North Dakota health officials are monitoring a rise in coronavirus cases in Burleigh County but are not yet concerned enough to launch a formal task force, as they did when Cass County bloomed into a COVID-19 hot spot last spring.
The situations are different, and lessons learned through the Red River Valley task force are benefiting the coronavirus battle in Burleigh County, Gov. Doug Burgum said at a Capitol briefing Wednesday. However, he urged people to continue taking precautions, noting that some other states that reopened their economies are starting to close them again as they see a resurgence in cases.
"We need to remember that we can't get complacent here -- North Dakota is not immune," Burgum said. "But it also does not have to be our fate in North Dakota."
The state Department of Health on Wednesday reported 73 new COVID-19 cases in 18 counties, including 20 in Burleigh County and seven in Morton County. Cases have been steadily climbing in the region this month, with the reopening of businesses including bars and restaurants and a ramping up of testing.
Burleigh County earlier this week surpassed Cass County in active cases and continued to lead the state on Wednesday, with 128. Cass has 116, and Morton is third with 38.
Cass County is home to Fargo, and Burleigh County is home to Bismarck.
"There has been an inversion here where this metro area has moved ahead of our largest metro area," Burgum said.
However, he also said there are differences in how the spikes developed in the two cities. Fargo had infections spread through nursing homes, while Bismarck had only three active cases in long-term care facilities on Wednesday, according to state health department data. Burleigh County has not recorded a single coronavirus-related death, while Cass County has confirmed 70.
One new death was reported Wednesday -- a Cass County woman in her 90s with underlying health conditions. It's the state's 85th coronavirus death.
State and local health officials have increased testing in Bismarck in recent weeks. A total of 1,376 people were tested Monday at a mass testing event at the Capitol, according to the state Department of Health. Another 395 people were tested Tuesday at the Bismarck Event Center, according to Bismarck-Burleigh Public Health, which also has been holding testing on select days in its downtown parking lot in recent weeks.
"We want to make sure that we keep the numbers low here in Burleigh-Morton," Burgum said. "So we're continuing to monitor the situation, and if we need to take steps including more formally putting together a task force we will. But at this time we believe we can just manage it through the relationships and the local public health and the state coordination which we have right now."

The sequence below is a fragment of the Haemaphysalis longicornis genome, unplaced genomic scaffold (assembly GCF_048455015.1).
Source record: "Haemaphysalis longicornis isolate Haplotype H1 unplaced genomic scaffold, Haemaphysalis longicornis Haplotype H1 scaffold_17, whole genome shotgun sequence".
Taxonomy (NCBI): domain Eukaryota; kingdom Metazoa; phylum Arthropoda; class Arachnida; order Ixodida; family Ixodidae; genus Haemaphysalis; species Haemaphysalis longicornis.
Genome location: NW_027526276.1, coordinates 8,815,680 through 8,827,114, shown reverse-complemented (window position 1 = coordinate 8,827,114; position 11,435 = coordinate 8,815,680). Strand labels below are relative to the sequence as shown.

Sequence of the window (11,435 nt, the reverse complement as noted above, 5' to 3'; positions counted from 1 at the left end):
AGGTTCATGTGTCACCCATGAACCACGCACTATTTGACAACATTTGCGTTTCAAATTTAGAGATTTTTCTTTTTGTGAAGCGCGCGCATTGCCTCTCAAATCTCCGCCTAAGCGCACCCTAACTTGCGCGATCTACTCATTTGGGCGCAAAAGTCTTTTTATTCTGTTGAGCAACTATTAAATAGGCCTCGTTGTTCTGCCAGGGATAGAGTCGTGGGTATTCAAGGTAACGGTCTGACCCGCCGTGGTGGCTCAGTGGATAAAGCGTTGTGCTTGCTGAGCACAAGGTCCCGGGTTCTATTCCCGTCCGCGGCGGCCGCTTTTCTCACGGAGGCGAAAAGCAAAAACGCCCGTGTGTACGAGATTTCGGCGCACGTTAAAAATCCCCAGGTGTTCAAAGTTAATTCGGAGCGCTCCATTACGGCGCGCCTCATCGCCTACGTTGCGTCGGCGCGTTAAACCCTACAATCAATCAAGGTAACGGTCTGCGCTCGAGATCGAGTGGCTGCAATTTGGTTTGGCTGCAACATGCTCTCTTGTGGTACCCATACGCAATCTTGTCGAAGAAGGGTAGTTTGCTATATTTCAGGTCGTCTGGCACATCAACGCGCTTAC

While Cass County developed as a hot spot early in the pandemic, in Burleigh-Morton "we're starting from a much lower point and a more manageable point," Burgum said. "And we've got more testing capacity, we've got more contact tracing capability, we've got more knowledge."
The number of people in North Dakota tested at least once is at 115,839; total tests number 208,192. About 70,000 of those tests have come in the past three weeks, according to Burgum.
A total of 252 people statewide have been hospitalized since the start of the pandemic, with 26 remaining so on Wednesday.
Most people who get COVID-19 recover, experiencing only mild or moderate symptoms such as fever and cough. Others, especially the elderly and people with existing health problems, can experience more severe illness, including pneumonia. The vast majority of people recover.
For more information on coronavirus in North Dakota, go to www.health.nd.gov/coronavirus.
Burgum on Wednesday issued an executive order revising a March order that suspended work registration and search requirements for people with coronavirus-related unemployment claims. The new order reinstates the requirements effective July 26.
North Dakota’s Microbiology Laboratory has joined the U.S. Centers for Disease Control and Prevention in genomic sequencing of the new coronavirus, to provide detailed genetic information about its components that make people sick. Burgum said these genomic sequences will be uploaded into a national viral genomics consortium to help epidemiologists see changes in the virus. Lab Director Dr. Christie Massen said the lab has previously sequenced only viruses for foodborne illnesses.
Reach Blake Nicholson at 701-250-8266 or firstname.lastname@example.org.
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